Recent Passings: 4/1/08
Recent Passings: 4/1/08
1) Anthony Minghella: The Italian-British producer, director and screenwriter died unexpectedly on March 18, at age 54, from a brain hemorrhage arising from surgery for cancer of the tonsils and neck. Minghella started his career in British theater and television, including with the acclaimed Inspector Morse series and The Storyteller for Jim Henson. His first feature film in 1991 was Truly, Madly, Deeply, a romantic ghost drama, which won a BAFTA for Best Original Screenplay. His films won numerous awards and nominations, including an Academy Award for Best Director and a BAFTA for Best Film for The English Patient, and an Academy Award nomination for Best Adapted Screenplay for The Talented Mr. Ripley. He was made a Commander of the British Empire (CBE) and was the Chairman of the Board of Governors of the British Film Institute from 2003-2007. His last production was the adaptation of the African-set mystery novel The No. 1 Ladies Detective Agency by Alexander McCall Smith for a two hour television pilot movie, which aired on the BBC in the U.K. and will be the start of a 13 episode series for HBO in North America.
2) Paul Scofield: The acclaimed British actor died on March 19, after a battle with leukemia, at the age of 86. Scofield was best known for his stage work, especially Shakespeare, including Hamlet and A Midsummer Nightís Dream. He won an Oscar and a BAFTA for his role as Sir Thomas More in A Man For All Seasons (and a Tony for his performance of the same role on stage.) He won an Emmy for his role in The Male of the Species and was nominated for an Oscar for Best Supporting Actor for his role in the movie Quiz Show. His performances as King Lear in both the 1971 film and on stage are widely considered among actors to be the best ever seen. He was a Commander of the British Empire, but turned down a knighthood.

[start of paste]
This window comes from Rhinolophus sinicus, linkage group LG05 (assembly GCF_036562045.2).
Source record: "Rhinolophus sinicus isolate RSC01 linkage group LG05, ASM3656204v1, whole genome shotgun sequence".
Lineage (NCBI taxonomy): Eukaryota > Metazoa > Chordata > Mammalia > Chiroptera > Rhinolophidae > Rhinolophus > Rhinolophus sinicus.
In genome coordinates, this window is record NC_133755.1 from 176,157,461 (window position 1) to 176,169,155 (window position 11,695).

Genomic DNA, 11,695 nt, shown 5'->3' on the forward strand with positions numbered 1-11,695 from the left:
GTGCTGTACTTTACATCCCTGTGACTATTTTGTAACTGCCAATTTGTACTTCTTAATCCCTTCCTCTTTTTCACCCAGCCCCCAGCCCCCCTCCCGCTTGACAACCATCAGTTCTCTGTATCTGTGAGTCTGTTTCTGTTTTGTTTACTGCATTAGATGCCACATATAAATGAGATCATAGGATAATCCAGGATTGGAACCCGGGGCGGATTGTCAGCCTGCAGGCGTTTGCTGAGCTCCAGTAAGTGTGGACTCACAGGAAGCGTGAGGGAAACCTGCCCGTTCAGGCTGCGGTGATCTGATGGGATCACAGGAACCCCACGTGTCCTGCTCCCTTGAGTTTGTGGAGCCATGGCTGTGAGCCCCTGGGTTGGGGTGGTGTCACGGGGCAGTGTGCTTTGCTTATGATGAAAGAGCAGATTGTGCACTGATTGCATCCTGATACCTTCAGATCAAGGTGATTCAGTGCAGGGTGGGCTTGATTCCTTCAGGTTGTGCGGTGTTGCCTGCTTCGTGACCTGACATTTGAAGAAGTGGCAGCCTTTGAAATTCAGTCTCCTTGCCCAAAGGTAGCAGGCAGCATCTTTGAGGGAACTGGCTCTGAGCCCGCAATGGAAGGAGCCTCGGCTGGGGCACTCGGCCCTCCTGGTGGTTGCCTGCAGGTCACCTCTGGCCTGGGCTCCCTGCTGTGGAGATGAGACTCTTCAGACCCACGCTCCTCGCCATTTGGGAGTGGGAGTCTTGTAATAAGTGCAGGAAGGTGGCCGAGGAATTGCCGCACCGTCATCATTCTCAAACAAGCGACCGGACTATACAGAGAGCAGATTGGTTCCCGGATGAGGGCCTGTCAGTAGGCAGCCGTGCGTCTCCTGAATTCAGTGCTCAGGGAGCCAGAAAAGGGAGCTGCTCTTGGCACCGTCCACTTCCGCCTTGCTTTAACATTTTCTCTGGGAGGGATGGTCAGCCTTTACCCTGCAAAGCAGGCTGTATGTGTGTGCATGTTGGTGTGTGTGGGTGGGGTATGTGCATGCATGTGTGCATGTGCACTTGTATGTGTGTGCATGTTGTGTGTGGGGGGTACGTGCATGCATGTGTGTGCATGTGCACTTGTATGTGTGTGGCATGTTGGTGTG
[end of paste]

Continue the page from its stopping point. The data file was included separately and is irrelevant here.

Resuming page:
3) Ivan Dixon: The actor and director died March 16 at age 76 from a hemorrhage from kidney failure. Best known as Sgt. Kinchloe on the television series Hoganís Heroes, Dixon helped open doors for other African-Americans in television through his career in the 1970ís and 1980ís. He appeared on t.v. in such shows as The Twilight Zone, The Outer Limits and SF mini-series Amerika, and directed episodes of t.v. series such as The Rockford Files, The Waltons, The Greatest American Hero, The Bionic Woman, The A-Team, Quantum Leap and Magnum P.I. He starred in the ground-breaking original Broadway production of A Raisin in the Sun and in the movie version, and directed the controversial 1973 film about a black CIA agent, The Spook Who Sat By the Door, based on a novel by Sam Greenlee. In the 1990ís, Dixon retired from Hollywood and owned and operated a radio station in Maui, Hawaii.
4) Dave Stevens: The comics artist, illustrator and animator died on March 10, at age 52, from leukemia. Stevens is best known for creating comics icon The Rocketeer, and he developed the character for the Disney movie adaptation. He also was known for his pin-up illustrations, including of model Bettie Page. He began his career working with comics legend Russ Manning on the Tarzan newspaper comic strip. He also designed and developed storyboards for animated Hanna-Barbara shows such as Super Friends and The Godzilla Power Hour, and storyboards for the film Raiders of the Lost Ark and Michael Jacksonís legendary Thriller video, as well as designed the superhero costume for the television show The Flash. He was the first winner of the Comic-Con International Russ Manning Most Promising Newcomer Award in 1982 and received an Inkpot Award and a Kirby Award for his graphic album in 1986.